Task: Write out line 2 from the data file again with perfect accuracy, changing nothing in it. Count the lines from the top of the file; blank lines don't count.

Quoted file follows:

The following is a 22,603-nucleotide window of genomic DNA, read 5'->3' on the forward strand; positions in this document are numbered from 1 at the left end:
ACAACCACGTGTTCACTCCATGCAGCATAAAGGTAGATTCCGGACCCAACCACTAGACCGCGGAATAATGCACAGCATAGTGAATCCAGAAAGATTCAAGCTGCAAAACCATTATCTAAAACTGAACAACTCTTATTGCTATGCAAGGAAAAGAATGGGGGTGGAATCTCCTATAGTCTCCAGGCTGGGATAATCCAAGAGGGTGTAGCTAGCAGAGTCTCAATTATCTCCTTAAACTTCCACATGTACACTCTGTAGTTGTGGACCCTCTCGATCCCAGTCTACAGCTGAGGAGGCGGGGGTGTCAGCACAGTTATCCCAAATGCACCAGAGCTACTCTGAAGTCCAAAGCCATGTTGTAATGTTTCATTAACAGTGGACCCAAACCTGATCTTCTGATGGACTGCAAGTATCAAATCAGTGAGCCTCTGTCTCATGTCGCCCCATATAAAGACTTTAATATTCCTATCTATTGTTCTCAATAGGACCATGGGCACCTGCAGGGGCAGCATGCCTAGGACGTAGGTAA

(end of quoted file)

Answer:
ACAACCACGTGTTCACTCCATGCAGCATAAAGGTAGATTCCGGACCCAACCACTAGACCGCGGAATAATGCACAGCATAGTGAATCCAGAAAGATTCAAGCTGCAAAACCATTATCTAAAACTGAACAACTCTTATTGCTATGCAAGGAAAAGAATGGGGGTGGAATCTCCTATAGTCTCCAGGCTGGGATAATCCAAGAGGGTGTAGCTAGCAGAGTCTCAATTATCTCCTTAAACTTCCACATGTACACTCTGTAGTTGTGGACCCTCTCGATCCCAGTCTACAGCTGAGGAGGCGGGGGTGTCAGCACAGTTATCCCAAATGCACCAGAGCTACTCTGAAGTCCAAAGCCATGTTGTAATGTTTCATTAACAGTGGACCCAAACCTGATCTTCTGATGGACTGCAAGTATCAAATCAGTGAGCCTCTGTCTCATGTCGCCCCATATAAAGACTTTAATATTCCTATCTATTGTTCTCAATAGGACCATGGGCACCTGCAGGGGCAGCATGCCTAGGACGTAGGTAA